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A global analysis of zooplankton in natural and artificial fresh waters

Faye L. Merrix-Jones, Stephen J. Thackeray, Stephen J. Ormerod
  • Faye L. Merrix-Jones
    Cardiff School of Biosciences, Cardiff University, United Kingdom
  • Stephen J. Thackeray
    Centre for Ecology and Hydrology, Lancaster Environment Centre, United Kingdom
  • Stephen J. Ormerod
    Cardiff School of Biosciences, Cardiff University, United Kingdom | ormerod@cardiff.ac.uk

Abstract

Water-body size and location influence zooplankton diversity in freshwaters, but less is known about systematic variations in zooplankton community composition between natural and artificial waters on different continents. We used meta-analysis to assess how zooplankton in artificial water bodies across different biomes might differ from natural water bodies of similar size. Among 79 lakes, ponds and reservoirs (11 artificial and 68 natural), proximity to other water bodies apparently increased species richness in all lake types, probably reflecting dispersal. However, richness did not differ systematically between natural and artificial water bodies of comparable size. In contrast, community composition differed between artificial and natural waters after accounting for depth, productivity, longitude and conductivity, with models explaining up to 50% of the overall variance at genus level. Leptodiaptomus, Chydorus, Cyclops, Acanthocyclops, Skistodiaptomus, Epischura, Limnocalanus, Senecella, Heterocope, Arctodiaptomus and Aglaodiaptomus all occurred more frequently in natural waters, whilst Thermocyclops, Moina and Epischura occurred more frequently in artificial lakes. Rank-occurrence data revealed that Ceriodaphnia, Orthocyclops, Holopedium and Eucyclops were equitably distributed across water bodies of contrasting sizes, depths and climates. Other genera occurred under more specific conditions, typically where they had strong associations with natural lakes (e.g. Limnocalanus, Senecella, Heterocope, Arctodiaptomus and Aglaodiaptomus). These results are among the first to illustrate systematic differences in zooplankton composition between natural and artificial lakes at a global scale. Potential explanations require further evidence, but might include provision for niche specialists in natural lakes versus reduced heterogeneity, management or disturbance effects in artificial lakes; and effects of lake age, stability and habitat naturalness in natural lakes. While zooplankton communities in natural lakes are well studied globally, more extensive data are required from artificial lakes.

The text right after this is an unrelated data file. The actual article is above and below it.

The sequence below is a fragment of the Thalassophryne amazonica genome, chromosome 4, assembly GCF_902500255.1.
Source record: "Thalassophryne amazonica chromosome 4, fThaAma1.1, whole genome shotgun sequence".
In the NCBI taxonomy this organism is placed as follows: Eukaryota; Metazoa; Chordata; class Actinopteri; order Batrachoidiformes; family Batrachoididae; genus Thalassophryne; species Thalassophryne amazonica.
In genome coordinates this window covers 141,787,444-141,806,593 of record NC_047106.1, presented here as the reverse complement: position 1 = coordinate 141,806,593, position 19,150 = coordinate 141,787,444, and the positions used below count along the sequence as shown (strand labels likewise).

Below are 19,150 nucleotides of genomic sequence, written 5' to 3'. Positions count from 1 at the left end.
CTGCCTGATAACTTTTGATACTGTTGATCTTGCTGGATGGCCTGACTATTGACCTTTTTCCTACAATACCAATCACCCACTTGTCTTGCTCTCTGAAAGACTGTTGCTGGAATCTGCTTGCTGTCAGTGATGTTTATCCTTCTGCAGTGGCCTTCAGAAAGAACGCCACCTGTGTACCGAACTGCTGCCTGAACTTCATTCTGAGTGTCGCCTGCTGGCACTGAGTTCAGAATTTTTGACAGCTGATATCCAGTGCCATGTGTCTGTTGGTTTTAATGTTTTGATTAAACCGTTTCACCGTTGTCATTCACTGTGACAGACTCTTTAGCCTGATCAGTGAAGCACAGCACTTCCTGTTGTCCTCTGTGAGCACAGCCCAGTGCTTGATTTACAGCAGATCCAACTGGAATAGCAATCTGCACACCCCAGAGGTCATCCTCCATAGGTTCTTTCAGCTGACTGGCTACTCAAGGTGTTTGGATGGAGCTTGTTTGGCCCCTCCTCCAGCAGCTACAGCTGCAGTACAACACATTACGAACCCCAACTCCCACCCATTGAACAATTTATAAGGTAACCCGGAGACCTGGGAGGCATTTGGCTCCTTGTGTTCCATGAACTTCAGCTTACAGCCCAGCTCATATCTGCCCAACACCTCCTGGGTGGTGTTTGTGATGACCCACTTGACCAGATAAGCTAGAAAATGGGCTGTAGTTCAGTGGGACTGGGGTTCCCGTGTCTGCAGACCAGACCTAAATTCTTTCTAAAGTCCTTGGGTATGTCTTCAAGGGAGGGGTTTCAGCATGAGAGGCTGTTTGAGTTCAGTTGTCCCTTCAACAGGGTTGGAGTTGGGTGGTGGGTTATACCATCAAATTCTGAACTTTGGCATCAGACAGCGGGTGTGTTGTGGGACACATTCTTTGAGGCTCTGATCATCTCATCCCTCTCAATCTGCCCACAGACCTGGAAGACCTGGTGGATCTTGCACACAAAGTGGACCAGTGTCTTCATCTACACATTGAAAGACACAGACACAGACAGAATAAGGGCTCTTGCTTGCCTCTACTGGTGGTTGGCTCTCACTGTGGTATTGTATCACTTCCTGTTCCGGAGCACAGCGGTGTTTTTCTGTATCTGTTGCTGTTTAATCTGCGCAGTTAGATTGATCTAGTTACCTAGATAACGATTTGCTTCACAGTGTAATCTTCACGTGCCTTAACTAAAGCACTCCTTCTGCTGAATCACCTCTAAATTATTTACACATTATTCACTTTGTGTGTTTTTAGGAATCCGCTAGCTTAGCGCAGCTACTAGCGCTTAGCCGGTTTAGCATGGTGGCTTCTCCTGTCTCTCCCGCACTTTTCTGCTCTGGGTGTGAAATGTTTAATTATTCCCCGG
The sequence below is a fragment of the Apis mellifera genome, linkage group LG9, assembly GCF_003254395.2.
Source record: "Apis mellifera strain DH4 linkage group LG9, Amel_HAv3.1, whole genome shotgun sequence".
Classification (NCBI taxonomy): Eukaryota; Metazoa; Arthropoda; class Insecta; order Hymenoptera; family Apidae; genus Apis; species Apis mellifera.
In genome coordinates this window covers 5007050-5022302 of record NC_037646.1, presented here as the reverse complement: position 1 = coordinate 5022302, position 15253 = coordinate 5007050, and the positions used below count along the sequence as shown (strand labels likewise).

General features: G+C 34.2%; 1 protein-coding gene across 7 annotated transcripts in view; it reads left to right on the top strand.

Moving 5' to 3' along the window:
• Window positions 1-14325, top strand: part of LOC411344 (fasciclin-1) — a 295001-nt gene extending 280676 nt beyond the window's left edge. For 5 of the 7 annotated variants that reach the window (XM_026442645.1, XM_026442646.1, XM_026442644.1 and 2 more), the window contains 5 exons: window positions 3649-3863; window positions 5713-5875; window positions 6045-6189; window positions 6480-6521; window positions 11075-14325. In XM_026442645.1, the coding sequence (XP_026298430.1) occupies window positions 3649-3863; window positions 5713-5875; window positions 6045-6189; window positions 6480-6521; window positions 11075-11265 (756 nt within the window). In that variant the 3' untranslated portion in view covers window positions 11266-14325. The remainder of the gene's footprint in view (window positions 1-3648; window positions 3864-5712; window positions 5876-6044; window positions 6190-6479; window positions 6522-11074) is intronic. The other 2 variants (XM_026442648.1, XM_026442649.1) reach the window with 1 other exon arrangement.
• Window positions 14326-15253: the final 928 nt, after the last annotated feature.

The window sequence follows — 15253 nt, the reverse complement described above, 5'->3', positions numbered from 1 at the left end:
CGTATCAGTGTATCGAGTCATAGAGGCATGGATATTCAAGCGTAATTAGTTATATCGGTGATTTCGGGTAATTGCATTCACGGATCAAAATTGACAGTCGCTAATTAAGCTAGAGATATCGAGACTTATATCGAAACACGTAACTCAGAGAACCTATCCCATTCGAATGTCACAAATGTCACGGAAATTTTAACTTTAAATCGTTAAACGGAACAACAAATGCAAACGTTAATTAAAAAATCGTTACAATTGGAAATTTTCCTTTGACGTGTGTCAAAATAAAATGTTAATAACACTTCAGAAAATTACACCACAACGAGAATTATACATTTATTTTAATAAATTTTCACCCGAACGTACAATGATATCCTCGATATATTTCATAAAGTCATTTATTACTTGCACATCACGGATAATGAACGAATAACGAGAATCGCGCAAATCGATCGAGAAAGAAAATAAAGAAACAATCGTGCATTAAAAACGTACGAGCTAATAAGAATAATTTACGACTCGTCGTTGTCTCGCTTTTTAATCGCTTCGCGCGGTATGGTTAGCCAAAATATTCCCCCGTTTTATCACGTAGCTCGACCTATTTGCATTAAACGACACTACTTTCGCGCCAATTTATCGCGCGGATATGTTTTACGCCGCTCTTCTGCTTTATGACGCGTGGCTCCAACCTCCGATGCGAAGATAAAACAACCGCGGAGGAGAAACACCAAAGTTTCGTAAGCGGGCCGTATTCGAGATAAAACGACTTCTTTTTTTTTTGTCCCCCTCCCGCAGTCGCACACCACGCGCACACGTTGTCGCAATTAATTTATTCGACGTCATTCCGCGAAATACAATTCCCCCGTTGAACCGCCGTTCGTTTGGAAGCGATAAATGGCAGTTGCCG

Keywords

zooplankton, species richness, community composition, meta-analysis

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Submitted: 2012-07-06 21:30:13
Published: 2013-02-06 10:09:24
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Copyright (c) 2013 Faye L. Merrix-Jones, Stephen J. Thackeray, Stephen J. Ormerod

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